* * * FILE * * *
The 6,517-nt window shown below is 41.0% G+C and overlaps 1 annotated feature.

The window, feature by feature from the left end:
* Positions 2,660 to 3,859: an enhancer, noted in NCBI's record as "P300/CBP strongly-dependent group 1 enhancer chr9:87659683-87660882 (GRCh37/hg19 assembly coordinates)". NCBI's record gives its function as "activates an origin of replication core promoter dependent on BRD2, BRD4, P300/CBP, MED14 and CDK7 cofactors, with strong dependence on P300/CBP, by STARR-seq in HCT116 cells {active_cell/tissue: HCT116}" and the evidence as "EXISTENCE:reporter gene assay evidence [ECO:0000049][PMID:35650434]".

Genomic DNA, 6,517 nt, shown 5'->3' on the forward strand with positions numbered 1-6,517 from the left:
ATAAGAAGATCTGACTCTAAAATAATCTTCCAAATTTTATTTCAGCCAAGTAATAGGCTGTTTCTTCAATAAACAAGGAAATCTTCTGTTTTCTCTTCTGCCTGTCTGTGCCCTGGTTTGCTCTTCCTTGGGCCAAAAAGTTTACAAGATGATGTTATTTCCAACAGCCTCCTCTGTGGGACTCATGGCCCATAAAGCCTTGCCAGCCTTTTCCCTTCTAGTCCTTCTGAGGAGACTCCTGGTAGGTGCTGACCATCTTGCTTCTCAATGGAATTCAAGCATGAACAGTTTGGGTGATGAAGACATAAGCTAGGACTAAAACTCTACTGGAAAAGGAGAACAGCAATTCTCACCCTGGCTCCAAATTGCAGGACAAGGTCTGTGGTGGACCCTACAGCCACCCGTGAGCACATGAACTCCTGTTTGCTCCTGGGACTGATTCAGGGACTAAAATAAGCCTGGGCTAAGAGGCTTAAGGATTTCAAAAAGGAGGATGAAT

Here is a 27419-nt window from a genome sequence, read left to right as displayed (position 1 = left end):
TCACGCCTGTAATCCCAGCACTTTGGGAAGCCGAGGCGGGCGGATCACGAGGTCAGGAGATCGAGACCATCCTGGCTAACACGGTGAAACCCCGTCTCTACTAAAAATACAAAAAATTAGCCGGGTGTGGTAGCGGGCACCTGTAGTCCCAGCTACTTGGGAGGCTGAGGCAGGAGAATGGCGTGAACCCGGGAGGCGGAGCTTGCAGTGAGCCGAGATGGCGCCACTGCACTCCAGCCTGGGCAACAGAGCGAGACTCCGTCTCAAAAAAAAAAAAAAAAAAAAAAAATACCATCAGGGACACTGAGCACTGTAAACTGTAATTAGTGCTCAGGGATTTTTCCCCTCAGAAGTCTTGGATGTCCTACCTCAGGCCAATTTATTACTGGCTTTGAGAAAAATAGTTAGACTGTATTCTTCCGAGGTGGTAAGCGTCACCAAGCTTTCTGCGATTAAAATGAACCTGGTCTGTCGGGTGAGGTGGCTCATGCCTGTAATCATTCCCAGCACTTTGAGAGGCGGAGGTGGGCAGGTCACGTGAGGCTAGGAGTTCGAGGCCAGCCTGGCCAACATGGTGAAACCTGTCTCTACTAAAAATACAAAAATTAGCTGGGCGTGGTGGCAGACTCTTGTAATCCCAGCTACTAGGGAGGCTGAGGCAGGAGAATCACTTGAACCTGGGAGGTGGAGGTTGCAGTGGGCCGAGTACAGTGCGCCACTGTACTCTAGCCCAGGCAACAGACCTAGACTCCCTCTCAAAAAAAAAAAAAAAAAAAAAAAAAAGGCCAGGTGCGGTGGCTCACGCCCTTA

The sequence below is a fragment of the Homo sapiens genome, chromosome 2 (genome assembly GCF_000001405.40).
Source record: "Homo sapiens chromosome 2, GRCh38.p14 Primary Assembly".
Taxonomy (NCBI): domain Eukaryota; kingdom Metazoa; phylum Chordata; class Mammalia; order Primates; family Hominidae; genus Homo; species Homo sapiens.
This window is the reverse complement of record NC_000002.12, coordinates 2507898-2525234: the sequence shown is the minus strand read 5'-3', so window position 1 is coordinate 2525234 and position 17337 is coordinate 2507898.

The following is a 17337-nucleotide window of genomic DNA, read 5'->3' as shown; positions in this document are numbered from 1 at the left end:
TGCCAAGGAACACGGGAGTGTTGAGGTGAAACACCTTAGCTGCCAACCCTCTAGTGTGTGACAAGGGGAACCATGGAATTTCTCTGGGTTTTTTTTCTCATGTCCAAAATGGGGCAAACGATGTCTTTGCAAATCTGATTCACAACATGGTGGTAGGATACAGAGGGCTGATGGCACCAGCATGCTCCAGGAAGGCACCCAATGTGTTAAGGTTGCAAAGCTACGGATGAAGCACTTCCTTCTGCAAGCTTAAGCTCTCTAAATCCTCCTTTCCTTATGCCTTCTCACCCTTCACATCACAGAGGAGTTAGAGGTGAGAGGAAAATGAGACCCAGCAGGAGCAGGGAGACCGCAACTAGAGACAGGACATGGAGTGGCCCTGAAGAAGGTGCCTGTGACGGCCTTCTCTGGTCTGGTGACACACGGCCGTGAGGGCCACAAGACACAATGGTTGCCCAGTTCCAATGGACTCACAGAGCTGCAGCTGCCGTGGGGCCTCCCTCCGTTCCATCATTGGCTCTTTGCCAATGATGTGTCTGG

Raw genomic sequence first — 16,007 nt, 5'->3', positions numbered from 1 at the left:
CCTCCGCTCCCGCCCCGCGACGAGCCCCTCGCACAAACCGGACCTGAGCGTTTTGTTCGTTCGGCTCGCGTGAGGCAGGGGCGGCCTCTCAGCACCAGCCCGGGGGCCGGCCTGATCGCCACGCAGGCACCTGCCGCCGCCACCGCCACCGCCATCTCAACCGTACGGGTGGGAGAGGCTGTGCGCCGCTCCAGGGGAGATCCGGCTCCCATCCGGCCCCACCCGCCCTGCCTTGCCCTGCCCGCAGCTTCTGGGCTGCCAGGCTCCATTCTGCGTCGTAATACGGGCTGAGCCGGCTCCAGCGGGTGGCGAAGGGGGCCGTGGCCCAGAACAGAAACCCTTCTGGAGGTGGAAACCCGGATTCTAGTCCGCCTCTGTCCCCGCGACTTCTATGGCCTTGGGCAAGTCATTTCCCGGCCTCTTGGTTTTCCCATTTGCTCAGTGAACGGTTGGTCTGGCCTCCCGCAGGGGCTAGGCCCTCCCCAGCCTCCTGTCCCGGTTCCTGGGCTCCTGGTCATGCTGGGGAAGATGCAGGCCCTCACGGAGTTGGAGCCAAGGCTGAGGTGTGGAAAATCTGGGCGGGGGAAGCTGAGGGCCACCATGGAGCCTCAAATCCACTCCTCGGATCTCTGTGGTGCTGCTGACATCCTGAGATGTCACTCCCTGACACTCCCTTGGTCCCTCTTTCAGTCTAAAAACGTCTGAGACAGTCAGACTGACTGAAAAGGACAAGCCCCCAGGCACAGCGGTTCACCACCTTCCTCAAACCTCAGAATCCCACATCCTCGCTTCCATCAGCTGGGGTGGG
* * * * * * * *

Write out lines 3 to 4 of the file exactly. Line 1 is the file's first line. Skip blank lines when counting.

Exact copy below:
* Positions 2,660 to 3,859: an enhancer, noted in NCBI's record as "P300/CBP strongly-dependent group 1 enhancer chr9:87659683-87660882 (GRCh37/hg19 assembly coordinates)". NCBI's record gives its function as "activates an origin of replication core promoter dependent on BRD2, BRD4, P300/CBP, MED14 and CDK7 cofactors, with strong dependence on P300/CBP, by STARR-seq in HCT116 cells {active_cell/tissue: HCT116}" and the evidence as "EXISTENCE:reporter gene assay evidence [ECO:0000049][PMID:35650434]".

Genomic DNA, 6,517 nt, shown 5'->3' on the forward strand with positions numbered 1-6,517 from the left: